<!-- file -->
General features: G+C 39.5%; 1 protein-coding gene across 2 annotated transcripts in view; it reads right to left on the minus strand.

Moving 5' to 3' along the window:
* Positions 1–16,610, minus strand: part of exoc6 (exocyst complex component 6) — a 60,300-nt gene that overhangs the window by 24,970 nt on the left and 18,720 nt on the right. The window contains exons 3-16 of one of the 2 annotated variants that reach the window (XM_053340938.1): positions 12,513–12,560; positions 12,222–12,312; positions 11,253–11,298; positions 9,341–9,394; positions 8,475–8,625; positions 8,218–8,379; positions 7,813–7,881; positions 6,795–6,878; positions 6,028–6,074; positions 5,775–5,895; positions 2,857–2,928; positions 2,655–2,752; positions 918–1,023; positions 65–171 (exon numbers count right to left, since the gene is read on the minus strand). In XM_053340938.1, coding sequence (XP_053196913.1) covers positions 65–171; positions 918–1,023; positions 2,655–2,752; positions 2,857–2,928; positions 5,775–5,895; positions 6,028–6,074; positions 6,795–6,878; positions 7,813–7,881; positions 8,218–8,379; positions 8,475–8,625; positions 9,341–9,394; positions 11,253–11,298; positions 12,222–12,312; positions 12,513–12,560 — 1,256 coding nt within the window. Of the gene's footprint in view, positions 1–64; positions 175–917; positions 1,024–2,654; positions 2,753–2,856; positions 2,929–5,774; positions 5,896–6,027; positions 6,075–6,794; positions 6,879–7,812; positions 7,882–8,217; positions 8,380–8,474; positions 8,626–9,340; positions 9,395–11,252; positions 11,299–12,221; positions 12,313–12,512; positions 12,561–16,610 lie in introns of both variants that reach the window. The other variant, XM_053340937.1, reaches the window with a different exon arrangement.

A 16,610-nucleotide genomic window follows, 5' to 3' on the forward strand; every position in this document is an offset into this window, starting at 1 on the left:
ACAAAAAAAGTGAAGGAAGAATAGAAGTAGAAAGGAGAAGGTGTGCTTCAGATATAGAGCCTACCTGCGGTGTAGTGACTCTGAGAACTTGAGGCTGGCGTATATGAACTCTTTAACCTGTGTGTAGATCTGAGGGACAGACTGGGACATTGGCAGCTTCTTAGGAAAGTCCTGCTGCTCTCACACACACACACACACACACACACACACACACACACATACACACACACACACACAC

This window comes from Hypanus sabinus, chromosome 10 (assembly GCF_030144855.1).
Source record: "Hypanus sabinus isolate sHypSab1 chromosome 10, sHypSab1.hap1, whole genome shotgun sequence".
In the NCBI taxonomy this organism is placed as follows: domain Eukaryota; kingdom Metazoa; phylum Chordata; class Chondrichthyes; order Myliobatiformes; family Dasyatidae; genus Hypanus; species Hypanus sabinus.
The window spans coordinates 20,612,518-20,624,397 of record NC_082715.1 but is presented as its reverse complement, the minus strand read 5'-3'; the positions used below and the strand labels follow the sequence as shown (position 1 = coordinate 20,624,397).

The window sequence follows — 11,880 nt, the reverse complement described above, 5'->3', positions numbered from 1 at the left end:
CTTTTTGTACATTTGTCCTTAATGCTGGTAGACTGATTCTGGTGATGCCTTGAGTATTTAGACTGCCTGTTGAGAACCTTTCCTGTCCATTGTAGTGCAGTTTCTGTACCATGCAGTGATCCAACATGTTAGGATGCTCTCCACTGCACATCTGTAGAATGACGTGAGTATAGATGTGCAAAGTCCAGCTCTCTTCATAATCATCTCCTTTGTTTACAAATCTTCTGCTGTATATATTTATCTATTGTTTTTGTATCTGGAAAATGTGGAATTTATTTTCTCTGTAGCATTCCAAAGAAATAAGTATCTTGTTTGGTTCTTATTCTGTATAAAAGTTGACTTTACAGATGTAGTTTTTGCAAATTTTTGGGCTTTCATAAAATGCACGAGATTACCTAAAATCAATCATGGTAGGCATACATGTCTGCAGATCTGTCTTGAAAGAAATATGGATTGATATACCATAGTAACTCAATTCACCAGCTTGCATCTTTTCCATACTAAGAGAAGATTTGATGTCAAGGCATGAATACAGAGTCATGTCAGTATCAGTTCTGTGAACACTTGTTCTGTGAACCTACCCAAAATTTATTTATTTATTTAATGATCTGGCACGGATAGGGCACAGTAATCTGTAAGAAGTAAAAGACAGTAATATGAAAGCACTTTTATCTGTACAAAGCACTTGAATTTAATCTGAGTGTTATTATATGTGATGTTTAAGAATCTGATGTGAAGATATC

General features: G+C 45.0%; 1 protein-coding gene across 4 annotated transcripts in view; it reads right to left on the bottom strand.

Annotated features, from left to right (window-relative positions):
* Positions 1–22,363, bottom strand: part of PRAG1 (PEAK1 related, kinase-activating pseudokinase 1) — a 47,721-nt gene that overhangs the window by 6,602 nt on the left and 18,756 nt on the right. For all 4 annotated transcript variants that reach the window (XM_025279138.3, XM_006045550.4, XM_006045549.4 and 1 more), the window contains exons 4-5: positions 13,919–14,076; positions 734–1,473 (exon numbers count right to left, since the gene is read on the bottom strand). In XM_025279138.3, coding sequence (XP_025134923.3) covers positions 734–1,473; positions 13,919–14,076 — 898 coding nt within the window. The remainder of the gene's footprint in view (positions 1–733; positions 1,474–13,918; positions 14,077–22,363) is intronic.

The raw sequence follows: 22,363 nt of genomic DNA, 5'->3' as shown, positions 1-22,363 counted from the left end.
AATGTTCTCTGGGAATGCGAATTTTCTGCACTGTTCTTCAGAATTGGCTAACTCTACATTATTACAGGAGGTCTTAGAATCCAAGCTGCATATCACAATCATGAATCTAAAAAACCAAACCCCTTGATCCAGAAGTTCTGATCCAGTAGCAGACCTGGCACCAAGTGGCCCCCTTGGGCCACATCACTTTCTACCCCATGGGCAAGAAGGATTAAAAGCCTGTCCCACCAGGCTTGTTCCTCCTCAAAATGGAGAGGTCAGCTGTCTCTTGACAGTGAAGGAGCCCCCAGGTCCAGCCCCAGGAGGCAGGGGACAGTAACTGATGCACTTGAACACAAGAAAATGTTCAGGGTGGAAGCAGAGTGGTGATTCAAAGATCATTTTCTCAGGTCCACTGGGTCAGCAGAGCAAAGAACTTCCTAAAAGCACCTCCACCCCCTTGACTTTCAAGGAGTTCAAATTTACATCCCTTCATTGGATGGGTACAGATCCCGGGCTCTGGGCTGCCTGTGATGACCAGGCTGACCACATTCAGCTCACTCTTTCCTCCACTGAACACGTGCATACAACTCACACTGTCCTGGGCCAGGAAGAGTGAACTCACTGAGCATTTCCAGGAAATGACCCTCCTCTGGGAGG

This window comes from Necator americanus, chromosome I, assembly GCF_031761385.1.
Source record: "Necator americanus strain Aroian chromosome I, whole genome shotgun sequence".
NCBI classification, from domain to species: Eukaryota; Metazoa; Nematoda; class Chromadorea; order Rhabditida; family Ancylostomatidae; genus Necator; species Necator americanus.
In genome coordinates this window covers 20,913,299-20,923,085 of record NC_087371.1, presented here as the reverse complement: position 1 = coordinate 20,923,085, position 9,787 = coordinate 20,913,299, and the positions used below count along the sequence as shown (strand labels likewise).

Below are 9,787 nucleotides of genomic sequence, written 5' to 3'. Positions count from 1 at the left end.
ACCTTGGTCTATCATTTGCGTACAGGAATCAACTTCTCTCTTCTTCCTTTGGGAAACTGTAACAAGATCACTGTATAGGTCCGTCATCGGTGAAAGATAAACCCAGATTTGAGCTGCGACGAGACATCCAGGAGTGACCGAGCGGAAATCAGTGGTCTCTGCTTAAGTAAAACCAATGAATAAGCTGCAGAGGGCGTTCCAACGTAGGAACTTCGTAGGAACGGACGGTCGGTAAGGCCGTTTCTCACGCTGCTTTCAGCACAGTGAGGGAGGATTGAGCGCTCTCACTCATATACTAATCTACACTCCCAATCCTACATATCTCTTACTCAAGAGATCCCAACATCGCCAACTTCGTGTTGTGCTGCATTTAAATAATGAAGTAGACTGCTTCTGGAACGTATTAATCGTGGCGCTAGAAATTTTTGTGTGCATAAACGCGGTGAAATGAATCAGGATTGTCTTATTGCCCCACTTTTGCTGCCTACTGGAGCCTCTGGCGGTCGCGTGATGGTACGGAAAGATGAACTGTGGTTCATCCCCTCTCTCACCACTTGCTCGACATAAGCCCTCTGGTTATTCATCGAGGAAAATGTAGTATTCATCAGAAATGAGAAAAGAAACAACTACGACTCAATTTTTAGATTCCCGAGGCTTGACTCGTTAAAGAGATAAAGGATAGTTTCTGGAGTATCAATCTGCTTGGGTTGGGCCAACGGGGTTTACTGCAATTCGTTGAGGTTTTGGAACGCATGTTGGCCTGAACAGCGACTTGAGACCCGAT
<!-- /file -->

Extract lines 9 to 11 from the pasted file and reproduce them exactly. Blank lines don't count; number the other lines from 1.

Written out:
The window spans coordinates 20,612,518-20,624,397 of record NC_082715.1 but is presented as its reverse complement, the minus strand read 5'-3'; the positions used below and the strand labels follow the sequence as shown (position 1 = coordinate 20,624,397).

The window sequence follows — 11,880 nt, the reverse complement described above, 5'->3', positions numbered from 1 at the left end:
CTTTTTGTACATTTGTCCTTAATGCTGGTAGACTGATTCTGGTGATGCCTTGAGTATTTAGACTGCCTGTTGAGAACCTTTCCTGTCCATTGTAGTGCAGTTTCTGTACCATGCAGTGATCCAACATGTTAGGATGCTCTCCACTGCACATCTGTAGAATGACGTGAGTATAGATGTGCAAAGTCCAGCTCTCTTCATAATCATCTCCTTTGTTTACAAATCTTCTGCTGTATATATTTATCTATTGTTTTTGTATCTGGAAAATGTGGAATTTATTTTCTCTGTAGCATTCCAAAGAAATAAGTATCTTGTTTGGTTCTTATTCTGTATAAAAGTTGACTTTACAGATGTAGTTTTTGCAAATTTTTGGGCTTTCATAAAATGCACGAGATTACCTAAAATCAATCATGGTAGGCATACATGTCTGCAGATCTGTCTTGAAAGAAATATGGATTGATATACCATAGTAACTCAATTCACCAGCTTGCATCTTTTCCATACTAAGAGAAGATTTGATGTCAAGGCATGAATACAGAGTCATGTCAGTATCAGTTCTGTGAACACTTGTTCTGTGAACCTACCCAAAATTTATTTATTTATTTAATGATCTGGCACGGATAGGGCACAGTAATCTGTAAGAAGTAAAAGACAGTAATATGAAAGCACTTTTATCTGTACAAAGCACTTGAATTTAATCTGAGTGTTATTATATGTGATGTTTAAGAATCTGATGTGAAGATATC